1897 – Ahad Ha’am
Ha’am, A. “The Jewish State and the Jewish Problem.” Jewish Virtual Library. The American Israeli Cooperative Enterprise. 2013. http://www.jewishvirtuallibrary.org/jsource/Zionism/haam2.html
How does the quote above show a motivation for many Jews to want a Jewish State?
The 1937 summary report of the Palestine Royal Commission (aka the Peel Commission) conducted at the request of the British Government, contained the following:
"Under the stress of the [First] World War the British Government made promises to Arabs and Jews in order to obtain their support. On the strength of those promises both parties formed certain expectations... An irrepressible conflict has arisen between two national communities within the narrow bounds of one small country. There is no common ground between them. Their national aspirations are incompatible. The Arabs desire to revive the traditions of the Arab golden age. The Jews desire to show what they can achieve when restored to the land in which the Jewish nation was born. Neither of the two national ideals permits of combination in the service of a single State.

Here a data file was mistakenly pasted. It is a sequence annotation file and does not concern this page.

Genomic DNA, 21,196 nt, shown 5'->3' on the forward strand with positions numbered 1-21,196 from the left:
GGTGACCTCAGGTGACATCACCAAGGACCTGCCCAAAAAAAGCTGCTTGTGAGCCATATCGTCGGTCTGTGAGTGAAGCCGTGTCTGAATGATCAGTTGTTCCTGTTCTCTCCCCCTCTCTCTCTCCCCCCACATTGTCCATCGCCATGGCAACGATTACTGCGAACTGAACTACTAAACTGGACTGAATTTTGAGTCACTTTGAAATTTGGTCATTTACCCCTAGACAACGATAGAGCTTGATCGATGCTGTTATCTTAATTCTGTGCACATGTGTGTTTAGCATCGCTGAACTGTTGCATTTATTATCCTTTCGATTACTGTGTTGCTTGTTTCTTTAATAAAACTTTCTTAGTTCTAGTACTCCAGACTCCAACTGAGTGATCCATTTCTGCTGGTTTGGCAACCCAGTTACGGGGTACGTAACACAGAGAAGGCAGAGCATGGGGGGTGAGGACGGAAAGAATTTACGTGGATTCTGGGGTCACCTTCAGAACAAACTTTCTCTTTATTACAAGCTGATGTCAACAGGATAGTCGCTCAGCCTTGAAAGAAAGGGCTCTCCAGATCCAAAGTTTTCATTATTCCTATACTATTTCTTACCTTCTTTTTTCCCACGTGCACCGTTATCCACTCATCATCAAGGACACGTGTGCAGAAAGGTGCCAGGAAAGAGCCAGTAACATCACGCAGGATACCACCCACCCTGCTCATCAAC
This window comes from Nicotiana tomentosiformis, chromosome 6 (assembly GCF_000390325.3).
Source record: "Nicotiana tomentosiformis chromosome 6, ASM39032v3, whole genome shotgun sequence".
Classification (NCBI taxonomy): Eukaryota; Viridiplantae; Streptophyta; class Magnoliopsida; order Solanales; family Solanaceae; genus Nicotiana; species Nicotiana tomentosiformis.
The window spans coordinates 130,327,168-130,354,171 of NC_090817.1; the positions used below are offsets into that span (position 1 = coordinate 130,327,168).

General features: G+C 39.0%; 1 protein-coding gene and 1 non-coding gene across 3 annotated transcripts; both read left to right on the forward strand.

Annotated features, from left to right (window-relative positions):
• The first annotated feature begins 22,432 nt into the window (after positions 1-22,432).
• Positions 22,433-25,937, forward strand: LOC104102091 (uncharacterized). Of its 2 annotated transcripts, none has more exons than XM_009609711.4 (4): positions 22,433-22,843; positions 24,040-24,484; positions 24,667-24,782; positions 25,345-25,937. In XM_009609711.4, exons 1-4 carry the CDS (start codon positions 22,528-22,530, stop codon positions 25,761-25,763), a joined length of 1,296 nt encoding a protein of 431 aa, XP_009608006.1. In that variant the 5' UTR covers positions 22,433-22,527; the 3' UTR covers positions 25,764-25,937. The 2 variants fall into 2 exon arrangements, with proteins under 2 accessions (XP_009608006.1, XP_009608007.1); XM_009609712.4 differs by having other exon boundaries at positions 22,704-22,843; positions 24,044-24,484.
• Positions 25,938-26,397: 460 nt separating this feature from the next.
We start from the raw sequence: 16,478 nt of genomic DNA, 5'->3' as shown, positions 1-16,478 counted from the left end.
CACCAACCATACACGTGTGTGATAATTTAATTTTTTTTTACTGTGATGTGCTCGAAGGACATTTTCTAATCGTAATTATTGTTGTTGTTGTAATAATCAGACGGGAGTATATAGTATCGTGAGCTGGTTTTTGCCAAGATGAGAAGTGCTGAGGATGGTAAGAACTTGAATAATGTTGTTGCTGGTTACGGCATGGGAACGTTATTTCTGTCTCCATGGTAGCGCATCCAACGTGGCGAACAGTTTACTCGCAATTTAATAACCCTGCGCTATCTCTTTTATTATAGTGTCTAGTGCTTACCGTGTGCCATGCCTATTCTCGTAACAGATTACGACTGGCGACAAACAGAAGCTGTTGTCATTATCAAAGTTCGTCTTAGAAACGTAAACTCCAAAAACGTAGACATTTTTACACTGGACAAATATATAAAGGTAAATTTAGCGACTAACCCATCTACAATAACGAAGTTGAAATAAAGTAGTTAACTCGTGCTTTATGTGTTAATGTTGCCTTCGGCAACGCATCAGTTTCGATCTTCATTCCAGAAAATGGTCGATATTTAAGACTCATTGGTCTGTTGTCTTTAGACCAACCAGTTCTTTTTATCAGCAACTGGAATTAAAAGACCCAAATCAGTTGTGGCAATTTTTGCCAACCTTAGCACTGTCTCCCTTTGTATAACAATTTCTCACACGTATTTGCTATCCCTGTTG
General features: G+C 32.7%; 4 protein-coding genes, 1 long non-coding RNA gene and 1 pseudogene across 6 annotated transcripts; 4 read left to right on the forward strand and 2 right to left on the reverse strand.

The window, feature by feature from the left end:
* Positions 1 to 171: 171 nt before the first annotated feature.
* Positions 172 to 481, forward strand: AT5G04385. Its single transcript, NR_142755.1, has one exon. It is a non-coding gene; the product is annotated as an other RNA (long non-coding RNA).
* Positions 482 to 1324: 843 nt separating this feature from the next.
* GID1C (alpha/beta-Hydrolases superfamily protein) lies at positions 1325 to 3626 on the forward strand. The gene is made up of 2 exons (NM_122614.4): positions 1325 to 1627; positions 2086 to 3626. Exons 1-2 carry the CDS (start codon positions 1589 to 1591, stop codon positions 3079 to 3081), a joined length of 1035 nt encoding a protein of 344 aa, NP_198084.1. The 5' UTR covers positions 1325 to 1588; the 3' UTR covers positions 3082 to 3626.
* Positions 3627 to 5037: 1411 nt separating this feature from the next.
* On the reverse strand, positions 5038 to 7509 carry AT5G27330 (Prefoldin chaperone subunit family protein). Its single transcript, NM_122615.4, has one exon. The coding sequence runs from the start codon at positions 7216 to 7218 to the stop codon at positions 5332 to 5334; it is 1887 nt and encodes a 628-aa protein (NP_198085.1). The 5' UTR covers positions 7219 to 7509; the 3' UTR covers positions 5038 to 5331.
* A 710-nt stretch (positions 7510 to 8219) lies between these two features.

The conflict has grown steadily more bitter since 1920 and the process will continue. Conditions inside Palestine especially the systems of education, are strengthening the national sentiment of the two peoples. The bigger and more prosperous they grow the greater will be their political ambitions, and the conflict is aggravated by the uncertainty of the future. Who in the end will govern Palestine?"
1937 Peel Commission Report
Don Peretz, PhD, Professor Emeritus Political Science at the State University of New York at Binghamton, in his 1996 book The Arab-Israel Dispute, wrote:
"Tensions began after the first Zionist settlers arrived in the 1880s. Quarrels broke out between the new settlers and neighboring villages over grazing, crop and other land issues. Disputes also arose when Jewish settlers purchased land from absentee Arab owners, leading to dispossession of the peasants who cultivated it. As the number of Jewish settlements increased and as Arabs became aware of the Zionist intention to establish a Jewish homeland, opposition to the movement spread among the fellahin [peasants], urban notables, intellectuals and the merchant class. The lack of familiarity of the European settlers with traditional Arab customs often stirred conflict. At times, there were armed altercations between Jewish farmers and Arab herdsmen when the former interfered with cattle or flocks that strayed onto Jewish cultivated areas. One of the first clashes occurred at Peta Tikva, the oldest Jewish colony, established in 1878. When the settlers denied grazing rights to the neighboring Arab village, its inhabitants attacked the colony. The fear of peasant dispossession became a central issue in Arab nationalism."